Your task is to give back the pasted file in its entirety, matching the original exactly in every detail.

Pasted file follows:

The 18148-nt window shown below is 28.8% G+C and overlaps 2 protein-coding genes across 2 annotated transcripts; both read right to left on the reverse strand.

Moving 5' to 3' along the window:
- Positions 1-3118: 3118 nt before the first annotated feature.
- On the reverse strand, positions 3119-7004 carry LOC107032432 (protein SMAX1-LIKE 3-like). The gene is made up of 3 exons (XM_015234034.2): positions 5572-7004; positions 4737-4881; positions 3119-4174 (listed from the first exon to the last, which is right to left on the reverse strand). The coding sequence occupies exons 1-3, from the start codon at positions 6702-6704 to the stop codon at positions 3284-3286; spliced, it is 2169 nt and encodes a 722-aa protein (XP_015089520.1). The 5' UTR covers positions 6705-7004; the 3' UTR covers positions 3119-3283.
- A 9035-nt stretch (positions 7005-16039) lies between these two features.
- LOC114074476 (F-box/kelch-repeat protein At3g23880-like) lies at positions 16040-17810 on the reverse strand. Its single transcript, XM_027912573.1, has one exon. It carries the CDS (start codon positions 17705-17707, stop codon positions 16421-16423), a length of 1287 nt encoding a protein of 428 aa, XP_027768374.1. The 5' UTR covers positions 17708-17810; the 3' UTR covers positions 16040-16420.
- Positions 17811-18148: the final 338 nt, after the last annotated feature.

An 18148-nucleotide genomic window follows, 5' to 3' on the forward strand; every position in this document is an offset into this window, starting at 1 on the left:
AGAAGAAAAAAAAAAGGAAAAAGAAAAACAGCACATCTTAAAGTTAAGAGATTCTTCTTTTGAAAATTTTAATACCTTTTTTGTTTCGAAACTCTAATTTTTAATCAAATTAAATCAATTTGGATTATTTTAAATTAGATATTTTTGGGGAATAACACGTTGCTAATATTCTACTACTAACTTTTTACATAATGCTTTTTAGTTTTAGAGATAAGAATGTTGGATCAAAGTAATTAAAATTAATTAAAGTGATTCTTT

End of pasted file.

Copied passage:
The 18148-nt window shown below is 28.8% G+C and overlaps 2 protein-coding genes across 2 annotated transcripts; both read right to left on the reverse strand.

Moving 5' to 3' along the window:
- Positions 1-3118: 3118 nt before the first annotated feature.
- On the reverse strand, positions 3119-7004 carry LOC107032432 (protein SMAX1-LIKE 3-like). The gene is made up of 3 exons (XM_015234034.2): positions 5572-7004; positions 4737-4881; positions 3119-4174 (listed from the first exon to the last, which is right to left on the reverse strand). The coding sequence occupies exons 1-3, from the start codon at positions 6702-6704 to the stop codon at positions 3284-3286; spliced, it is 2169 nt and encodes a 722-aa protein (XP_015089520.1). The 5' UTR covers positions 6705-7004; the 3' UTR covers positions 3119-3283.
- A 9035-nt stretch (positions 7005-16039) lies between these two features.
- LOC114074476 (F-box/kelch-repeat protein At3g23880-like) lies at positions 16040-17810 on the reverse strand. Its single transcript, XM_027912573.1, has one exon. It carries the CDS (start codon positions 17705-17707, stop codon positions 16421-16423), a length of 1287 nt encoding a protein of 428 aa, XP_027768374.1. The 5' UTR covers positions 17708-17810; the 3' UTR covers positions 16040-16420.
- Positions 17811-18148: the final 338 nt, after the last annotated feature.

An 18148-nucleotide genomic window follows, 5' to 3' on the forward strand; every position in this document is an offset into this window, starting at 1 on the left:
AGAAGAAAAAAAAAAGGAAAAAGAAAAACAGCACATCTTAAAGTTAAGAGATTCTTCTTTTGAAAATTTTAATACCTTTTTTGTTTCGAAACTCTAATTTTTAATCAAATTAAATCAATTTGGATTATTTTAAATTAGATATTTTTGGGGAATAACACGTTGCTAATATTCTACTACTAACTTTTTACATAATGCTTTTTAGTTTTAGAGATAAGAATGTTGGATCAAAGTAATTAAAATTAATTAAAGTGATTCTTT